Bodies of Work:

Light and Lens

We make photographs many ways. Usually persistent, thoughtful work. Occasionally a quick, joyful catch. My favorite is quiet contemplation, allowing my awareness to sink into the being of a place. Several concepts weave through these bodies of work
• Character of place
• Patterns & design found in contemplation
• Human interaction with wildness—Tourism, industry, and everyday life. Other themes show up occasionally.

I photograph in fascination with the natural world and our awareness and perception of it, to share this through love of light and lens.


David Lee Myers Portrait

My scientist father and artist mother raised me on the beaches, mountains, and deserts of southern California when they were wilder than they are now. I remember lying on Will Rogers State Park’s beaches, scorching my skin as I studied sand grains an inch from my eye, each a different color and shape. Family outings to the Mojave Desert first showed me how much bigger the land is, how the earth turns under the sky, and a sense of our position in the cosmos. To be honest, as a youth I was more kinetic than sensitive. Hills were for running around, and rolling boulders down. Ouch.

I moved north to the University of California at Berkeley expecting to become a scientist, and left with B.A. & M.A. degrees in mathematics, extensive study in philosophy, physics, and chemistry—and an abiding love and commitment to fine arts photography which I had studied with Dave Bohn and Roger Minick. What had happened? Nothing original—I found Ansel Adams' Sierra Club book These We Inherit.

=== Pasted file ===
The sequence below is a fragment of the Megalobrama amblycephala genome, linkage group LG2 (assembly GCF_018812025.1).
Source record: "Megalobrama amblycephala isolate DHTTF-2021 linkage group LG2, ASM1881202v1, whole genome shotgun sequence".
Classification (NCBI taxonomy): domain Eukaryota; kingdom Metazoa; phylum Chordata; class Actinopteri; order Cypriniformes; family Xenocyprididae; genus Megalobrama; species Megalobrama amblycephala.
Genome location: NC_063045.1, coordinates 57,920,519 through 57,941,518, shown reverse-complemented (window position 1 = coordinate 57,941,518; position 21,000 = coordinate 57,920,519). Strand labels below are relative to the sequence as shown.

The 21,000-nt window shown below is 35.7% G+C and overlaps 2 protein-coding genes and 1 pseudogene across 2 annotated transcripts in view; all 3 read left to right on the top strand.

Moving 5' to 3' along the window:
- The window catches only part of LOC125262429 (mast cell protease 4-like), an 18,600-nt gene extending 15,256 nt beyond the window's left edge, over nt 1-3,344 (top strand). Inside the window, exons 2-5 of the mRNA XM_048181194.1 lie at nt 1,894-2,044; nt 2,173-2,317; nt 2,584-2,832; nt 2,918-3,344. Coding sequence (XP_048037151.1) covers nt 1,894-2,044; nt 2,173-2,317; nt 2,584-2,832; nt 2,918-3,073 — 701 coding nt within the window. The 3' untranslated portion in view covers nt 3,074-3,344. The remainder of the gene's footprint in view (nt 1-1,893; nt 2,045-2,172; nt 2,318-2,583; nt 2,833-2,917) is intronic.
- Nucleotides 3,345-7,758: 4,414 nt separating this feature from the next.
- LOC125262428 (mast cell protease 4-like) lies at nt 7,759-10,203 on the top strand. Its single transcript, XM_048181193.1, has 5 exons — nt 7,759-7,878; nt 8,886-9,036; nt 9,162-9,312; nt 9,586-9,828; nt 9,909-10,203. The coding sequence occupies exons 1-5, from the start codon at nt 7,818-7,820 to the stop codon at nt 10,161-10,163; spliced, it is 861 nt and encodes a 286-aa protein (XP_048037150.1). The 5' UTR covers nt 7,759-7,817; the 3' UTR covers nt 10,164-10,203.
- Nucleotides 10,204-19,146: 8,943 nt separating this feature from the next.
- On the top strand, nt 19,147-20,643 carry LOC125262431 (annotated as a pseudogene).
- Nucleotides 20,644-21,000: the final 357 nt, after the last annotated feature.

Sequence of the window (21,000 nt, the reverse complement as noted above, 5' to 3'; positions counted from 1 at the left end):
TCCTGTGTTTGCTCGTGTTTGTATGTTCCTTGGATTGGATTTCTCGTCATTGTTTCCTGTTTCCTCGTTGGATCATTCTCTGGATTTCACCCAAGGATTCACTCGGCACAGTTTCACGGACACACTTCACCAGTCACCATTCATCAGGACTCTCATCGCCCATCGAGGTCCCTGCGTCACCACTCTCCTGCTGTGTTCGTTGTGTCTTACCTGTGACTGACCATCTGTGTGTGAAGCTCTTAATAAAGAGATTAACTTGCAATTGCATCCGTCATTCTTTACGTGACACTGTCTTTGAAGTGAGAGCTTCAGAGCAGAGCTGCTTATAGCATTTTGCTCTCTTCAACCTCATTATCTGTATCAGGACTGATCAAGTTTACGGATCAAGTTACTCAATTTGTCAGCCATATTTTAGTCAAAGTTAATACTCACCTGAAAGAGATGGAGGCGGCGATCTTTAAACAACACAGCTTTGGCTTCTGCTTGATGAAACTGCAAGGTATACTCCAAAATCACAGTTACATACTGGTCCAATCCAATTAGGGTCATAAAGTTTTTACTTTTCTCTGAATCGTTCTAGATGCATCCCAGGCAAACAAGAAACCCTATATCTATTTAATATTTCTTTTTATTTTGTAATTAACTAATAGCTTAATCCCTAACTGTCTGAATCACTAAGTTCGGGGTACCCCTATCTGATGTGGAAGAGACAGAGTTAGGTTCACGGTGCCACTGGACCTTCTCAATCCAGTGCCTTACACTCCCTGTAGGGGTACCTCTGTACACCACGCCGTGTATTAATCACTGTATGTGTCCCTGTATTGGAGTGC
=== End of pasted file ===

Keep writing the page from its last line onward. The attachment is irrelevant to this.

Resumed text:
In 1970 the great, romantic “back to the land” movement took me northward again, to Eden Valley, near Rosburg in southwest Washington. With a home in a clearing in the woods, I enjoyed learning the forests, birds, and when Robert Michael Pyle moved into the area, the butterflies.

I grounded myself in my new community during a two year, full time oral history project for the Washington State Archives, doing portraiture, copywork, and interviews. Then I became active politically as one of Wahkiakum County’s three elected Public Utility District Commissioners from 1980–1992.

I taught photography in the Lower Columbia College, Fine Arts Department, in Longview, Washington, occasionally from 1973 and regularly from 1987–1994 and also taught for Grays Harbor College.

In 2000 I moved across the Columbia River to Astoria, Oregon.  Today I work as an independent artist, and after a decade of instructing photography in the Art Department at Clatsop Community College, Astoria, I've retired to teaching just summer workshops.

Workshops and Presentations: I enjoy teaching workshops and giving presentations, especially those where art joins natural history. I also find satisfaction helping people use art to respond to great hurts and injustices.

Phases of work:
1966—1993. Black and white, silver-gelatin darkroom works.
1994—2003. Laser-printed color notecards, photo-based collages on canvas, and a treasure trove of color slides.
2004—2011. Pigmented Inkjet color prints, all digitally prepared, and adoption of digital capture.

It's been a long, interesting journey. Here are some flashbacks:

Classic landscapes

community history

art in restorative justice